I’m not sure that any of us knows what exactly lies ahead for the future of work but one thing is for sure the employment market has changed and is changing faster than ever before. Many of the changes have not been unexpected but have certainly speeded up with the advent of COVID-19 and its lockdowns and new ways of working.
Flexible working, working from home, part-time, contracting, employee benefits, and tenure of permanent roles are just some of the things that employers must get their minds around.
2022 has been described by some as the year of the “Great Resignation” in some form this is likely to be correct as people have had time in lockdown and a disrupted working environment to think about their futures. In some cases, people have realised that they don’t need to work forever, have such high-pressure roles, that there is life outside of the office or that they just want a change.
This year is certainly one to watch as the above plays out. It is also a fact that more people are retiring or leaving for lessor roles alongside this has been the change to public sector salaries which has seen people leave one role for another to ensure a salary increase, or in other cases move into the contracting market. This will impact the average tenure of a person in a permanent role creating even more churn and likely increased remuneration and benefits.
When the boarders do open, and we start letting people in from overseas in my view there will not be a flood of Kiwis coming home and in fact many Kiwis who have been unable to travel will in fact leave the country on extended OE’s, I would be happy to be proved wrong. These things coupled with current shortages will only put more pressure on an already stretched workforce and flow on into salaries and benefits, which we already seeing.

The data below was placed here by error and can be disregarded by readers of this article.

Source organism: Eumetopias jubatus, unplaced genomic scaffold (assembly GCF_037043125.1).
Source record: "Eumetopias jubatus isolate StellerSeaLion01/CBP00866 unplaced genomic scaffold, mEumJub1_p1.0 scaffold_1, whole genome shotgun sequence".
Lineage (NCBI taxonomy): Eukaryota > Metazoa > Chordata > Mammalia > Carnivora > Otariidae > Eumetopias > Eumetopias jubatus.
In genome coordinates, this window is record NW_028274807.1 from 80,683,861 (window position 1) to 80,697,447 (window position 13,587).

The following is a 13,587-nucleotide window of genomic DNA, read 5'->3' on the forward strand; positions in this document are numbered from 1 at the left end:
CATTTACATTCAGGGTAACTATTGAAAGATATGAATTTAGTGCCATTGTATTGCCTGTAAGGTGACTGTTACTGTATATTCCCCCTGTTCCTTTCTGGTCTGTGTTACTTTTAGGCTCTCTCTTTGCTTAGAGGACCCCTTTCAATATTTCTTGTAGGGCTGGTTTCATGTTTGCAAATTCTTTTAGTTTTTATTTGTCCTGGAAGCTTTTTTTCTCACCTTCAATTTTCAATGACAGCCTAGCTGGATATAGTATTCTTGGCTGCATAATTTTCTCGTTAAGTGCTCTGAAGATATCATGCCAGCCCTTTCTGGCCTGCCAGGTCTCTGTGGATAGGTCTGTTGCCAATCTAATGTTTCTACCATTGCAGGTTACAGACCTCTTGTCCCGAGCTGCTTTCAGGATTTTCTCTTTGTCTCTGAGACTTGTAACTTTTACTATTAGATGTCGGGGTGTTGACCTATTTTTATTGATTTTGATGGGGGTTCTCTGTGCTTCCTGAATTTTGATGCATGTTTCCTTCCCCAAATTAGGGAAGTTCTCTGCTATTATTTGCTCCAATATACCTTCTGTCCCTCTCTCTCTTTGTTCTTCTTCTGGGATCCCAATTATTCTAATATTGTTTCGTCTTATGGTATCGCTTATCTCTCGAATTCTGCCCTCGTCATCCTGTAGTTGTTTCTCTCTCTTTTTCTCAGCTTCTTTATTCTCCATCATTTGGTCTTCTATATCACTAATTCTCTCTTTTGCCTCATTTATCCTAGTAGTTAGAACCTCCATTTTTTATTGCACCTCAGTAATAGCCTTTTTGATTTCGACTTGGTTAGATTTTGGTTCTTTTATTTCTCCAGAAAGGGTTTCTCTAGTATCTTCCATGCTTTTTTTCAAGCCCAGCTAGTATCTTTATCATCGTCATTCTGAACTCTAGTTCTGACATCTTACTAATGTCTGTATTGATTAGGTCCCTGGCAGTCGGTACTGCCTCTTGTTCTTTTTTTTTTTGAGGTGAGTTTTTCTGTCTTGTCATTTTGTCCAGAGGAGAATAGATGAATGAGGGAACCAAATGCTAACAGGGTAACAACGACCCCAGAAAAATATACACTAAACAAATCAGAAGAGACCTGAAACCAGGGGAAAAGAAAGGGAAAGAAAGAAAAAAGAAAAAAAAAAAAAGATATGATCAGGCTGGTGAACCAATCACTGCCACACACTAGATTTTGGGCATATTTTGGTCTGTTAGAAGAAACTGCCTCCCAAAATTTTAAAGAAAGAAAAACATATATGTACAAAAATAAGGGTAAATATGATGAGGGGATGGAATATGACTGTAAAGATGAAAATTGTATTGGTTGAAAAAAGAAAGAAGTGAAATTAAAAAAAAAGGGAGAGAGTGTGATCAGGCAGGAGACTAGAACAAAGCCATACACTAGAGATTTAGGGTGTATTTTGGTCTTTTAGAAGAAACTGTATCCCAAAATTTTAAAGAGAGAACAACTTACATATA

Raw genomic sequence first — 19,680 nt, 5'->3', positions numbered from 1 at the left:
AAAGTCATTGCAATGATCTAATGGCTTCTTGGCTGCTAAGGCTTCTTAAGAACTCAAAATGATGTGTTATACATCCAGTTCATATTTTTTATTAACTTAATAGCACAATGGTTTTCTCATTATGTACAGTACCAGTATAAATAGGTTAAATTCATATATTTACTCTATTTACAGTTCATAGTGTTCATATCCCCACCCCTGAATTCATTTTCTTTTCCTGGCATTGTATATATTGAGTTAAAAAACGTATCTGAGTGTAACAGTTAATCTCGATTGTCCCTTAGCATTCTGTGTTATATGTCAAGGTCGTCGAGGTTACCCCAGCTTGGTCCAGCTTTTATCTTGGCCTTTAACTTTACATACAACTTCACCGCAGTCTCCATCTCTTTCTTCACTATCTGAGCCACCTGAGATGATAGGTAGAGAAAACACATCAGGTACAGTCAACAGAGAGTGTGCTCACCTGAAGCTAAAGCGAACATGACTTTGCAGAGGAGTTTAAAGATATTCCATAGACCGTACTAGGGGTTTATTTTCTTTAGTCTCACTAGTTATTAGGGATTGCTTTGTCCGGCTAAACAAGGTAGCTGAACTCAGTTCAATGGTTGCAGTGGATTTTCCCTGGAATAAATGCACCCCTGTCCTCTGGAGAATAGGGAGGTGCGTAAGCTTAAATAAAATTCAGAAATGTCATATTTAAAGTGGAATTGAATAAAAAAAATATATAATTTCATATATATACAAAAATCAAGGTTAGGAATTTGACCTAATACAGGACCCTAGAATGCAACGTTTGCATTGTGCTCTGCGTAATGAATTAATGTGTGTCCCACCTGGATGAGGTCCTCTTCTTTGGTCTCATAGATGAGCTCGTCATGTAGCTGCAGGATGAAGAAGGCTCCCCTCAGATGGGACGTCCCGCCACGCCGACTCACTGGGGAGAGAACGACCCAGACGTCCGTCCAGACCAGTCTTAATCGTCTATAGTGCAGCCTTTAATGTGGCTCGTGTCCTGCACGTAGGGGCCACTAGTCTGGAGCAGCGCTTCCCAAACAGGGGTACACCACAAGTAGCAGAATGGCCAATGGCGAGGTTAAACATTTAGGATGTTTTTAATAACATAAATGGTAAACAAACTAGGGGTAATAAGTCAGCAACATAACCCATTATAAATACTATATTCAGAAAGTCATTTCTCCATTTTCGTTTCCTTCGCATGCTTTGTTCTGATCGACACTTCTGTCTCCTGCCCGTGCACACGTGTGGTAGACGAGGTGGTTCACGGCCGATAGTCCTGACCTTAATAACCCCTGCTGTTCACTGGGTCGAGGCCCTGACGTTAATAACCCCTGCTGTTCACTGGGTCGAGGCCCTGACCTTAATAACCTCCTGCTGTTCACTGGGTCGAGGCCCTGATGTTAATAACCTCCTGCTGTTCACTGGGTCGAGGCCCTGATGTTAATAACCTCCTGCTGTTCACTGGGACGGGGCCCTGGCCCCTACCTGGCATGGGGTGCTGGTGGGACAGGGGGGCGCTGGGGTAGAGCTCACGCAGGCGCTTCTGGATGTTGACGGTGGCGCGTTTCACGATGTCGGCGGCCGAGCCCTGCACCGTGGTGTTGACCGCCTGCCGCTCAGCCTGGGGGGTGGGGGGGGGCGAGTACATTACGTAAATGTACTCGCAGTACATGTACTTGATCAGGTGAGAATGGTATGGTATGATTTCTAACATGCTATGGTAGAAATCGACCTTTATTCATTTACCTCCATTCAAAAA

Our makeup of our workforce has changed and is becoming much more decerning around employment opportunities. Creating a better environment and work experience is as important and, in many cases, more important than salaries. Working from home, flexible hours/days, pets in the office, providing staff lunches are just some of the many things we are seeing.
All of this means that if you are employing you must give yourself (or the agency) time to carry out a robust and proper process. Giving yourself and any candidate time and space to make informed and considered decisions. This will help ensure that everyone makes the right decision and although the process may take longer it will be less costly when you get it right.
And if we think we are alone in this all you have to do is look overseas to see that all the things we are dealing with are similar around the world.
Article written by David Hollander, CFR Global Executive Search New Zealand
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